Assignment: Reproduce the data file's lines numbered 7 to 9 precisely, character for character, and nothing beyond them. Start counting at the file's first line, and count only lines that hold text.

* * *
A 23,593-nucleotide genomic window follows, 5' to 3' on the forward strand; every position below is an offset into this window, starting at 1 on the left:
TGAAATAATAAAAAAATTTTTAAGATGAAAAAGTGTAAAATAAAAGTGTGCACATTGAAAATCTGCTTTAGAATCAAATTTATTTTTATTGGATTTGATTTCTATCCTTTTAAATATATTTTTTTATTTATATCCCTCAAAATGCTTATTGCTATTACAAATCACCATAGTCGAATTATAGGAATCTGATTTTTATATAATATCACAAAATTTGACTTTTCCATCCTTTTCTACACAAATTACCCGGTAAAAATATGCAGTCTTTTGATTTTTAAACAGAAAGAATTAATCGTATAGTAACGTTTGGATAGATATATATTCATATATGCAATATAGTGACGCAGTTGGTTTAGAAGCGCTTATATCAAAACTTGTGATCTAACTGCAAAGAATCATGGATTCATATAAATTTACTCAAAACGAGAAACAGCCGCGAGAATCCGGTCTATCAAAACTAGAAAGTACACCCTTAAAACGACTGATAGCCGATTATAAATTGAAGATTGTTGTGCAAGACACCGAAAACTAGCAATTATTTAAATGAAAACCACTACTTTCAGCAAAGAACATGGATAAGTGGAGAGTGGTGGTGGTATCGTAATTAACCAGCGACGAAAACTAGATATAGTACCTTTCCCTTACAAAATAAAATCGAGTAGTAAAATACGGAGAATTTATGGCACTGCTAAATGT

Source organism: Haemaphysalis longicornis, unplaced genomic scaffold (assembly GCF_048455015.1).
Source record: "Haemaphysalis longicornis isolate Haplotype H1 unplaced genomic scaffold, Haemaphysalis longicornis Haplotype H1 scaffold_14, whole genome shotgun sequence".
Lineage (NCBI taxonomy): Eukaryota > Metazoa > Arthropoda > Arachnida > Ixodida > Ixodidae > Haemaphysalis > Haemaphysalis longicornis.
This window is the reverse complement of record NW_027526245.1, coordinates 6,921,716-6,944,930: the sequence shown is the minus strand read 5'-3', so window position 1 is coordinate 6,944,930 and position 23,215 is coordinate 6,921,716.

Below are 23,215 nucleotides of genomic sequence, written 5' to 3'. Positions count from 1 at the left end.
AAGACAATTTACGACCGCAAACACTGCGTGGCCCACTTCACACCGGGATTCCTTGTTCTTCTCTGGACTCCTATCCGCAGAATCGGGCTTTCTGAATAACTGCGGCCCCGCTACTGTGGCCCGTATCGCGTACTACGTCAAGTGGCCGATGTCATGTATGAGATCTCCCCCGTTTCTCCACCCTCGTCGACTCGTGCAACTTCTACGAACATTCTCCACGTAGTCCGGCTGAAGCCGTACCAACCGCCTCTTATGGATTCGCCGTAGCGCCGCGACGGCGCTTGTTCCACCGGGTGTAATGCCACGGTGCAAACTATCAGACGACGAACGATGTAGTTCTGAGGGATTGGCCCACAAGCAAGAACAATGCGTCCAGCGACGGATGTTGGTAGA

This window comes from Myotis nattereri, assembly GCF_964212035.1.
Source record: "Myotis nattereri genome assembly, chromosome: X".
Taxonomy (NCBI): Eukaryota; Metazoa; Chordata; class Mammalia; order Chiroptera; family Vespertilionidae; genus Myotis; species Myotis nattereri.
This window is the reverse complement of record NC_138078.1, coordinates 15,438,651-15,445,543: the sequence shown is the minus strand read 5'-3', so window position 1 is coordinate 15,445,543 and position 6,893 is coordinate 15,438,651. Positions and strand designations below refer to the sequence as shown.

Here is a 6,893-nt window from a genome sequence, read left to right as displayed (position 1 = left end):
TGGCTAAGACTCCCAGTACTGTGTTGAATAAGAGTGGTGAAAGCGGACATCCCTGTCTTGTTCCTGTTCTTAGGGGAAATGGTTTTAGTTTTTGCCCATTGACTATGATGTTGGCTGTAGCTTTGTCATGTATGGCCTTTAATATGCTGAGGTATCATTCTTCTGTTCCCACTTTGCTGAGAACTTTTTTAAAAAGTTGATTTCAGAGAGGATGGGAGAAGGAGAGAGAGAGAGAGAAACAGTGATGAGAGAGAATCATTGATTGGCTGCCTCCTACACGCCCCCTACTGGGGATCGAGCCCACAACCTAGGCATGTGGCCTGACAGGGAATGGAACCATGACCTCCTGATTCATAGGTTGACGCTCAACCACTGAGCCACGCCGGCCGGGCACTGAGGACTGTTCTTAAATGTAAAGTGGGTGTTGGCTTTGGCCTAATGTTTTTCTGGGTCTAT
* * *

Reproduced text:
Below are 23,215 nucleotides of genomic sequence, written 5' to 3'. Positions count from 1 at the left end.
AAGACAATTTACGACCGCAAACACTGCGTGGCCCACTTCACACCGGGATTCCTTGTTCTTCTCTGGACTCCTATCCGCAGAATCGGGCTTTCTGAATAACTGCGGCCCCGCTACTGTGGCCCGTATCGCGTACTACGTCAAGTGGCCGATGTCATGTATGAGATCTCCCCCGTTTCTCCACCCTCGTCGACTCGTGCAACTTCTACGAACATTCTCCACGTAGTCCGGCTGAAGCCGTACCAACCGCCTCTTATGGATTCGCCGTAGCGCCGCGACGGCGCTTGTTCCACCGGGTGTAATGCCACGGTGCAAACTATCAGACGACGAACGATGTAGTTCTGAGGGATTGGCCCACAAGCAAGAACAATGCGTCCAGCGACGGATGTTGGTAGA

This window comes from Myotis nattereri, assembly GCF_964212035.1.